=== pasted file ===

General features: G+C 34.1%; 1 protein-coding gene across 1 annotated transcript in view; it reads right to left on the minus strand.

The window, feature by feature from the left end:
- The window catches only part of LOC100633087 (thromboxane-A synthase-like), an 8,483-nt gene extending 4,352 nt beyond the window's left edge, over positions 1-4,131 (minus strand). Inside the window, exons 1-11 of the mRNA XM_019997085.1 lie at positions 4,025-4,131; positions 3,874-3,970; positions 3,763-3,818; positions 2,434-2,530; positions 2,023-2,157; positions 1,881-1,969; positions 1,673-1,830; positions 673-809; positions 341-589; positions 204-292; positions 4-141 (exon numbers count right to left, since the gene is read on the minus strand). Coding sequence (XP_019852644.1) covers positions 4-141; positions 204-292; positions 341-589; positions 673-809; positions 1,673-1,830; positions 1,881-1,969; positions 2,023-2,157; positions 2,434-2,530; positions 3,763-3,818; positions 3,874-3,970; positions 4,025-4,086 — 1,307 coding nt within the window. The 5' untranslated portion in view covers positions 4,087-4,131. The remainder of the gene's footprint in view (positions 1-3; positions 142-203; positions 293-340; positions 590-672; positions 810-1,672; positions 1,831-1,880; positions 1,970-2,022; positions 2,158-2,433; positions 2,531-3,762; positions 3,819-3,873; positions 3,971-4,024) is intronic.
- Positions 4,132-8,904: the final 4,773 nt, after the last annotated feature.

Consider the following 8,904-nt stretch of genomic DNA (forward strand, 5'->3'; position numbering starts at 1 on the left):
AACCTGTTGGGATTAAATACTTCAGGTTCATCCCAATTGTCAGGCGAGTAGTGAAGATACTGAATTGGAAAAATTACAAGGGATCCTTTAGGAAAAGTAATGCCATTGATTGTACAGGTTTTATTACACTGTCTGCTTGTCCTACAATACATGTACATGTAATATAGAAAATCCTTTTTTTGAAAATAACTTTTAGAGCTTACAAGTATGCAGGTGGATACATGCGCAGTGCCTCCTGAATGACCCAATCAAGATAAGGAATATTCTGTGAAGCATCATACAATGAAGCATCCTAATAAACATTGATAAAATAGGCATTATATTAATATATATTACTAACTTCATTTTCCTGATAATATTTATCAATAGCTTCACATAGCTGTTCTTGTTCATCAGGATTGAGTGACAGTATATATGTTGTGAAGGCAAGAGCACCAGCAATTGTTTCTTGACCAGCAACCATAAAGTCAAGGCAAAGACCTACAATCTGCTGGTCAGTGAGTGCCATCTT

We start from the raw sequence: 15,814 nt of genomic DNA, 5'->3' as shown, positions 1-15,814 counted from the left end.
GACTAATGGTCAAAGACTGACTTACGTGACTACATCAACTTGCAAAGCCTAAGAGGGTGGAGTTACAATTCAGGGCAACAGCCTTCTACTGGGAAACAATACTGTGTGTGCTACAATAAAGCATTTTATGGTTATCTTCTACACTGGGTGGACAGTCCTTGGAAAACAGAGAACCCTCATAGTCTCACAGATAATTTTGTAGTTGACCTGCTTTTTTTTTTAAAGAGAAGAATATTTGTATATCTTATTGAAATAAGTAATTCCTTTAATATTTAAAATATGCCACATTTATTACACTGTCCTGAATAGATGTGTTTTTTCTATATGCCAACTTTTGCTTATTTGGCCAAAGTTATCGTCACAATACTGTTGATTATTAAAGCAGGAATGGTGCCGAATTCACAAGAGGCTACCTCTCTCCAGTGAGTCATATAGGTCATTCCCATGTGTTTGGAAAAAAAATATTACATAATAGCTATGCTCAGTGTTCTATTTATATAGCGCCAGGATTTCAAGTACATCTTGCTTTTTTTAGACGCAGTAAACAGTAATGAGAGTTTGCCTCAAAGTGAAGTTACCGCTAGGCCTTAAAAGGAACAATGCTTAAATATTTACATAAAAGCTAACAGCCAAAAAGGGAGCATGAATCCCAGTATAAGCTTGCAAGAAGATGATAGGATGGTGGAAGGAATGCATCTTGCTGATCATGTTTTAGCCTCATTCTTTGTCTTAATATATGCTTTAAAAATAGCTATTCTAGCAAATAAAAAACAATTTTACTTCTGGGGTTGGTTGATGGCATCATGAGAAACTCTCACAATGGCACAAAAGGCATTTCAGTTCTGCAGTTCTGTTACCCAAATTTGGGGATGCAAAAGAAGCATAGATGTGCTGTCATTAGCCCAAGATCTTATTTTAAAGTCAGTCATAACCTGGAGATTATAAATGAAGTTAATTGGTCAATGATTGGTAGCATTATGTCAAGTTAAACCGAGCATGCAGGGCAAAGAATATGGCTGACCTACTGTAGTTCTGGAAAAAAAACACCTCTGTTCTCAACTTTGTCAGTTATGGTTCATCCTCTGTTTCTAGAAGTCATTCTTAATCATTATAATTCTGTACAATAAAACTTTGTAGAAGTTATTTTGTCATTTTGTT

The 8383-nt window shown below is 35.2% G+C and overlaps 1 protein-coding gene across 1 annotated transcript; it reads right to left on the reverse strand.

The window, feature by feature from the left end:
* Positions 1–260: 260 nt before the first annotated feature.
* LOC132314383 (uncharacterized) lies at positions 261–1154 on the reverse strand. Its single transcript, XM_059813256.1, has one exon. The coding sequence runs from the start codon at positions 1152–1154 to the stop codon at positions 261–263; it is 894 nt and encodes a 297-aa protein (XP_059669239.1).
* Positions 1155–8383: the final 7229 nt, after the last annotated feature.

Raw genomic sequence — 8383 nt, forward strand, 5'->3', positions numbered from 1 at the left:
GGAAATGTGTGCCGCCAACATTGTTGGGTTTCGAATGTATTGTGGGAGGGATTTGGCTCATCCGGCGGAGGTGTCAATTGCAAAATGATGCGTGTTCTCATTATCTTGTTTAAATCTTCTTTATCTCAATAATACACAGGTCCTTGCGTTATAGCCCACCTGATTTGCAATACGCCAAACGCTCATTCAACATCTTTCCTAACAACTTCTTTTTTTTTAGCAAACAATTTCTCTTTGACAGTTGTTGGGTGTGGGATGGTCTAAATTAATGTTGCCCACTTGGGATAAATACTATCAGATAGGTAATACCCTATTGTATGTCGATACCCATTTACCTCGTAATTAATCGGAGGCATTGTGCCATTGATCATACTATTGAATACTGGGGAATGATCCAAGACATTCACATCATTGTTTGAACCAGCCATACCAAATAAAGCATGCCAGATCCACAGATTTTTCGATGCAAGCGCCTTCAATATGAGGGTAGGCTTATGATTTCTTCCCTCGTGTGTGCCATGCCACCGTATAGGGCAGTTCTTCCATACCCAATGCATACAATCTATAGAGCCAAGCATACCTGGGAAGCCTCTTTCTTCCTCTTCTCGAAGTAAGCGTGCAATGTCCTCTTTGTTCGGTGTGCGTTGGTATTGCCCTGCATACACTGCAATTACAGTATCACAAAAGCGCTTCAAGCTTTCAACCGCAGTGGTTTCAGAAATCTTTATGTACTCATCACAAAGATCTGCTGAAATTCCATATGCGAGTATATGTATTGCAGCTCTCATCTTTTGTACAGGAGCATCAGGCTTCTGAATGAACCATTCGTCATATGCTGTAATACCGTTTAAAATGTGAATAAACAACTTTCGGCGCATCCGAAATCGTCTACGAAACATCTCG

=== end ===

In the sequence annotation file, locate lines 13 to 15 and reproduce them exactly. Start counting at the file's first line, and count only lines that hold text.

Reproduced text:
* Positions 1155–8383: the final 7229 nt, after the last annotated feature.

Raw genomic sequence — 8383 nt, forward strand, 5'->3', positions numbered from 1 at the left:
GGAAATGTGTGCCGCCAACATTGTTGGGTTTCGAATGTATTGTGGGAGGGATTTGGCTCATCCGGCGGAGGTGTCAATTGCAAAATGATGCGTGTTCTCATTATCTTGTTTAAATCTTCTTTATCTCAATAATACACAGGTCCTTGCGTTATAGCCCACCTGATTTGCAATACGCCAAACGCTCATTCAACATCTTTCCTAACAACTTCTTTTTTTTTAGCAAACAATTTCTCTTTGACAGTTGTTGGGTGTGGGATGGTCTAAATTAATGTTGCCCACTTGGGATAAATACTATCAGATAGGTAATACCCTATTGTATGTCGATACCCATTTACCTCGTAATTAATCGGAGGCATTGTGCCATTGATCATACTATTGAATACTGGGGAATGATCCAAGACATTCACATCATTGTTTGAACCAGCCATACCAAATAAAGCATGCCAGATCCACAGATTTTTCGATGCAAGCGCCTTCAATATGAGGGTAGGCTTATGATTTCTTCCCTCGTGTGTGCCATGCCACCGTATAGGGCAGTTCTTCCATACCCAATGCATACAATCTATAGAGCCAAGCATACCTGGGAAGCCTCTTTCTTCCTCTTCTCGAAGTAAGCGTGCAATGTCCTCTTTGTTCGGTGTGCGTTGGTATTGCCCTGCATACACTGCAATTACAGTATCACAAAAGCGCTTCAAGCTTTCAACCGCAGTGGTTTCAGAAATCTTTATGTACTCATCACAAAGATCTGCTGAAATTCCATATGCGAGTATATGTATTGCAGCTCTCATCTTTTGTACAGGAGCATCAGGCTTCTGAATGAACCATTCGTCATATGCTGTAATACCGTTTAAAATGTGAATAAACAACTTTCGGCGCATCCGAAATCGTCTACGAAACATCTCG